Science & Environment

‘Watermelon Snow’ Is The Hot Thing In Utah Right Now

LOGAN, Utah (AP) — High up within the mountains, amid pinyon pine and quaking aspen bushes, the remaining remnants of the winter’s snow is dotted with hues of pinks, purples and oranges.

Hikers, campers and church youth teams journeying by grasp it of their palms and liken it to flavored snow cones, Flamin’ Hot Cheetos, pink lemonade, dissolved blood or if passersby performed an artwork venture utilizing purple food coloring.

“It’s almost like it’s been sprinkled with Himalayan salt or even Kool-Aid powder,” Jana Brough, a mom hiking with family and friends at Tony Grove Lake in Utah’s Logan Canyon, stated this week. “But when you scrape it you can tell it’s just on the surface.”

From the roads that traverse mountain passes above Park City to the Bear River Range close to the Utah-Idaho border, final winter’s report snowfall is heating up, baking beneath the daylight and turning hues of purple. The presence of so-called “watermelon snow” — referred to unofficially resulting from its pinkish tint — is piquing the curiosities of photo-seeking guests and elevating a number of questions on nature, health and local weather. Its prevalence this summer season is especially hanging on ridges and in mountain ranges the place snow would have melted by now in drier years.

The technicolor snow seems in high-altitude environments all through the globe together with the French Alps and Japan’s Mountains of Dewa when an ideal storm of circumstances — water content material, daylight, temperatures and the presence of vitamins — awaken dormant inexperienced algae known as chlamydomonas nivalis that thrive in chilly temperatures. The algae swim to the floor of the snow, the place they bloom and divide. Upon arrival, after they’re hit by solar and ultraviolet rays, their coloration adjustments to soak up radiation and shield themselves from injury.

Scott Hotaling, a Utah State University ecologist who research biodiversity in chilly and high altitude environments, likened the algae’s means to provide a secondary pigment to people, whose pores and skin makes use of pigmentation to soak up ultraviolet radiation and shield from the solar.

“They need some kind of pigmentation to prevent damage related to the high-UV of the environment they’re in. So they produce the secondary pigment largely for that purpose to protect themselves,” he stated.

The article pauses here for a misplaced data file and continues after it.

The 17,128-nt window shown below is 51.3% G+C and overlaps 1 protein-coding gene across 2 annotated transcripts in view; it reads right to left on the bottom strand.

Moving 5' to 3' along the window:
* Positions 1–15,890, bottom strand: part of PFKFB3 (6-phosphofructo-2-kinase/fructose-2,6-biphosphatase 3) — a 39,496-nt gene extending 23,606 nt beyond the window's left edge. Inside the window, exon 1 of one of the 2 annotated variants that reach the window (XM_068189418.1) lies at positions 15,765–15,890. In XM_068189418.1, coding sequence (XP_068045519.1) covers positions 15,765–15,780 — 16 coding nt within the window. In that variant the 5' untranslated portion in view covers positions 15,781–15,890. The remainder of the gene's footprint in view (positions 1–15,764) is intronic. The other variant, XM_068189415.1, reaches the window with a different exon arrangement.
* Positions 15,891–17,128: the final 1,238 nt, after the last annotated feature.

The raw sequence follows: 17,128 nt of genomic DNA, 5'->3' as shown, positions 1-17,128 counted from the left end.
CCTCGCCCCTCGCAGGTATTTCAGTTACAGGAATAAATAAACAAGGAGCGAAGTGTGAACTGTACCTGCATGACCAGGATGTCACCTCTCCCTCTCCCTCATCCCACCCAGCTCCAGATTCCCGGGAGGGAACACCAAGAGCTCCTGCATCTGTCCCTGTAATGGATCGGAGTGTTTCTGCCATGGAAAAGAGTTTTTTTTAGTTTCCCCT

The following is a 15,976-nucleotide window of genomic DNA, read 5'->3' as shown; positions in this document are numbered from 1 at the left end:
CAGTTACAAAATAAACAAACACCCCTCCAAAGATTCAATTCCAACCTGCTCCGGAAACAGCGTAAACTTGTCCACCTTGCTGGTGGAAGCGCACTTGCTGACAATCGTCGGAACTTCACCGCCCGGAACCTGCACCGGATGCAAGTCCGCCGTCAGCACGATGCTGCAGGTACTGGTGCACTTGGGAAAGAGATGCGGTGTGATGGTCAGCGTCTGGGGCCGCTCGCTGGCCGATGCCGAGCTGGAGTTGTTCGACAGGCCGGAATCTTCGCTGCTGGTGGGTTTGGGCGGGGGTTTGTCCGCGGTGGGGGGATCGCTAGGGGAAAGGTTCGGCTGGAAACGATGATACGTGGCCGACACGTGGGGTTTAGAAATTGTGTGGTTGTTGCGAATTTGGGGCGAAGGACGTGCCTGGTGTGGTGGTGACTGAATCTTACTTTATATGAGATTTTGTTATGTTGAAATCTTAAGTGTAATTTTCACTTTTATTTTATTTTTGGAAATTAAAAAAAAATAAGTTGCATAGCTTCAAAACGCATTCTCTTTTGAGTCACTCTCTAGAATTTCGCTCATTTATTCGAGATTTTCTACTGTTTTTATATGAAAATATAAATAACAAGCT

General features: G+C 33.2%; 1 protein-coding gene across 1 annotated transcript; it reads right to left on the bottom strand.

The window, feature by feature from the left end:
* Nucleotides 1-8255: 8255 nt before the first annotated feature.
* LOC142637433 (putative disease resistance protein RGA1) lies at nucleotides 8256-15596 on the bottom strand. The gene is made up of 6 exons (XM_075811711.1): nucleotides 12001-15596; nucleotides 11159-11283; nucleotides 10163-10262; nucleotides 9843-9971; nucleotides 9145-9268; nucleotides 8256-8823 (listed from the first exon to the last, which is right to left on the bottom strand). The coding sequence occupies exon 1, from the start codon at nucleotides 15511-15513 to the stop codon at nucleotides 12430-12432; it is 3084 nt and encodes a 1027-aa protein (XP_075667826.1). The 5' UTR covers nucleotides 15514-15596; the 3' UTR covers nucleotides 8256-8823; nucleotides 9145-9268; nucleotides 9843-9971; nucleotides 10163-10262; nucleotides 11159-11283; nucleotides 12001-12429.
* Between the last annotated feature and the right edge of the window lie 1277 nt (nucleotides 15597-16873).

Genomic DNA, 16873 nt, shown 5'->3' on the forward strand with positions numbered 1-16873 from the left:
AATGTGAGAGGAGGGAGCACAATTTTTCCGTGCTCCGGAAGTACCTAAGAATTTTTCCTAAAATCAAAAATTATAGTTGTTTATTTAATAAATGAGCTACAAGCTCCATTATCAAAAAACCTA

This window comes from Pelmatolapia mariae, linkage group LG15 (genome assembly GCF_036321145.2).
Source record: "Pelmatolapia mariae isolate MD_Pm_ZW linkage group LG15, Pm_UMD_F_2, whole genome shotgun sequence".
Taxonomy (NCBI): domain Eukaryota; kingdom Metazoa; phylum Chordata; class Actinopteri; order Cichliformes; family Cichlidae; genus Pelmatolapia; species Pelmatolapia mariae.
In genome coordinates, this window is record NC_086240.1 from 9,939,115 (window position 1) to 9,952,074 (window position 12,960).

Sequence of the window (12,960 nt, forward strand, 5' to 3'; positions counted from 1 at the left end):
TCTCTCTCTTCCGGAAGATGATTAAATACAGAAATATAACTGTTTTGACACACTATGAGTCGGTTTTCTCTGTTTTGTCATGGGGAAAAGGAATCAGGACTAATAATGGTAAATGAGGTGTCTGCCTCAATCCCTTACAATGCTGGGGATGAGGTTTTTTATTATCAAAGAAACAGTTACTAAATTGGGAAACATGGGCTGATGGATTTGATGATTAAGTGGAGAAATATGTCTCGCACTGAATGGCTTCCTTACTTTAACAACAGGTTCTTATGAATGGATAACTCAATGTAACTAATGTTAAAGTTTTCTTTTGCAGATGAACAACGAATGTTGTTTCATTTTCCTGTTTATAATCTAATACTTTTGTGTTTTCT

Hotaling stated the algae poses little threat to human health or to animals like cattle, canine or fish, ought to they encounter it because it melts into water. But although it’s not a threat to scrub water provide, the “watermelon snow” phenomenon does trigger snow to soften extra shortly, elevating environmental considerations about seasonal snowmelt patterns and the longevity of the glaciers the place the algae are identified to thrive.

Though snow changing into water makes it obtainable to nourish the algae, the publicity of naked floor adjustments how a lot mild is mirrored versus absorbed. Darker colours take up extra daylight, turning snow banks and glaciers into liquid extra shortly.

The adjustments within the magnitude and timing of the melting — the publicity of naked floor earlier within the season — may cause issues within the Mountain West, affecting ecosystems and species that depend on cool water downstream and reservoirs designed to accommodate extra gradual snowmelt. In locations just like the Artic, glacier soften may cause sea stage rise, threatening flooding on coastlines and in lakes.

“When we add light-absorbing particles that essentially darken the snow — like snow algae, black carbon or dust — it reduces its ability to reflect solar radiation,” stated Alia Khan, a biogeochemist that research glaciers at Western Washington University.

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